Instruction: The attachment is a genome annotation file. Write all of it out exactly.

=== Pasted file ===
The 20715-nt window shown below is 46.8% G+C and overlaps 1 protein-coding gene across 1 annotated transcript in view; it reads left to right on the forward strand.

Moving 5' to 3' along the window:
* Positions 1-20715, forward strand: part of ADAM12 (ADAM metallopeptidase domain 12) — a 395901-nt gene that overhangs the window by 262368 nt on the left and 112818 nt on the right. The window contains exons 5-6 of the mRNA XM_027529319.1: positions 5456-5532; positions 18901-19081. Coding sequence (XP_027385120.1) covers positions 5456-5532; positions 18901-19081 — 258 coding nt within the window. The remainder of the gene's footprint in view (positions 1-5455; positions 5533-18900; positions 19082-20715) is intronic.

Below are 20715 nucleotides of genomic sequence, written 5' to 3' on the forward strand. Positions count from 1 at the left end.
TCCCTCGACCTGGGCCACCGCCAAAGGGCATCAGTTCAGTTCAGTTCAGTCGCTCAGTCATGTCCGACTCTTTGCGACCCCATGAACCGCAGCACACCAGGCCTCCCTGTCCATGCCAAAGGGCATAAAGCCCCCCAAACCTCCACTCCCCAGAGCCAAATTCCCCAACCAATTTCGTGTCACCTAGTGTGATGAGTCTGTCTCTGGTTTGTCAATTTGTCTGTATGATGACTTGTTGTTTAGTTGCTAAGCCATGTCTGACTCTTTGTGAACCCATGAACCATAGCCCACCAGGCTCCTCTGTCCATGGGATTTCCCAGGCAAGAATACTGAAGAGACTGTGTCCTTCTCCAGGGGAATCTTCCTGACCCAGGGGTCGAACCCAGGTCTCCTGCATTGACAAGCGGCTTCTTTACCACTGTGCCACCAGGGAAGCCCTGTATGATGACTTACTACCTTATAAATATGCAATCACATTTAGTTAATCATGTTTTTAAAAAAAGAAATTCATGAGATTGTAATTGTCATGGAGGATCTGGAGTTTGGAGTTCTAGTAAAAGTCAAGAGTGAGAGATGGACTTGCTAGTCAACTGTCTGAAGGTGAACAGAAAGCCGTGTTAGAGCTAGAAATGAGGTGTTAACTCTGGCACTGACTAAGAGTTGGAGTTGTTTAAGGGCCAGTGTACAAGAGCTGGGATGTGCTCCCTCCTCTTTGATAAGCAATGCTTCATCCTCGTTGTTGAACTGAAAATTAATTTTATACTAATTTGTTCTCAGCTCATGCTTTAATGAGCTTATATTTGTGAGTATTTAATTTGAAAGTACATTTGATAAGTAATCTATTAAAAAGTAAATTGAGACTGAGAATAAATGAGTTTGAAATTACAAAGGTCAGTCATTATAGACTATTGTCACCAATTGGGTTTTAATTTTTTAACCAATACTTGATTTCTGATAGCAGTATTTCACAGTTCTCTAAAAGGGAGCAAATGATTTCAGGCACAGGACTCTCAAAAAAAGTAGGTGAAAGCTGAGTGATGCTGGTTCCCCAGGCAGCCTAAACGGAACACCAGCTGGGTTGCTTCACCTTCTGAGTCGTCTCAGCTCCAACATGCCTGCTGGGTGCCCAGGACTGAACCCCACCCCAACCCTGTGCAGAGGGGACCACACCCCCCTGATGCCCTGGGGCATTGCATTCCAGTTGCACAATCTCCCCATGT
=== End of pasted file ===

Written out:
The 20715-nt window shown below is 46.8% G+C and overlaps 1 protein-coding gene across 1 annotated transcript in view; it reads left to right on the forward strand.

Moving 5' to 3' along the window:
* Positions 1-20715, forward strand: part of ADAM12 (ADAM metallopeptidase domain 12) — a 395901-nt gene that overhangs the window by 262368 nt on the left and 112818 nt on the right. The window contains exons 5-6 of the mRNA XM_027529319.1: positions 5456-5532; positions 18901-19081. Coding sequence (XP_027385120.1) covers positions 5456-5532; positions 18901-19081 — 258 coding nt within the window. The remainder of the gene's footprint in view (positions 1-5455; positions 5533-18900; positions 19082-20715) is intronic.

Below are 20715 nucleotides of genomic sequence, written 5' to 3' on the forward strand. Positions count from 1 at the left end.
TCCCTCGACCTGGGCCACCGCCAAAGGGCATCAGTTCAGTTCAGTTCAGTCGCTCAGTCATGTCCGACTCTTTGCGACCCCATGAACCGCAGCACACCAGGCCTCCCTGTCCATGCCAAAGGGCATAAAGCCCCCCAAACCTCCACTCCCCAGAGCCAAATTCCCCAACCAATTTCGTGTCACCTAGTGTGATGAGTCTGTCTCTGGTTTGTCAATTTGTCTGTATGATGACTTGTTGTTTAGTTGCTAAGCCATGTCTGACTCTTTGTGAACCCATGAACCATAGCCCACCAGGCTCCTCTGTCCATGGGATTTCCCAGGCAAGAATACTGAAGAGACTGTGTCCTTCTCCAGGGGAATCTTCCTGACCCAGGGGTCGAACCCAGGTCTCCTGCATTGACAAGCGGCTTCTTTACCACTGTGCCACCAGGGAAGCCCTGTATGATGACTTACTACCTTATAAATATGCAATCACATTTAGTTAATCATGTTTTTAAAAAAAGAAATTCATGAGATTGTAATTGTCATGGAGGATCTGGAGTTTGGAGTTCTAGTAAAAGTCAAGAGTGAGAGATGGACTTGCTAGTCAACTGTCTGAAGGTGAACAGAAAGCCGTGTTAGAGCTAGAAATGAGGTGTTAACTCTGGCACTGACTAAGAGTTGGAGTTGTTTAAGGGCCAGTGTACAAGAGCTGGGATGTGCTCCCTCCTCTTTGATAAGCAATGCTTCATCCTCGTTGTTGAACTGAAAATTAATTTTATACTAATTTGTTCTCAGCTCATGCTTTAATGAGCTTATATTTGTGAGTATTTAATTTGAAAGTACATTTGATAAGTAATCTATTAAAAAGTAAATTGAGACTGAGAATAAATGAGTTTGAAATTACAAAGGTCAGTCATTATAGACTATTGTCACCAATTGGGTTTTAATTTTTTAACCAATACTTGATTTCTGATAGCAGTATTTCACAGTTCTCTAAAAGGGAGCAAATGATTTCAGGCACAGGACTCTCAAAAAAAGTAGGTGAAAGCTGAGTGATGCTGGTTCCCCAGGCAGCCTAAACGGAACACCAGCTGGGTTGCTTCACCTTCTGAGTCGTCTCAGCTCCAACATGCCTGCTGGGTGCCCAGGACTGAACCCCACCCCAACCCTGTGCAGAGGGGACCACACCCCCCTGATGCCCTGGGGCATTGCATTCCAGTTGCACAATCTCCCCATGT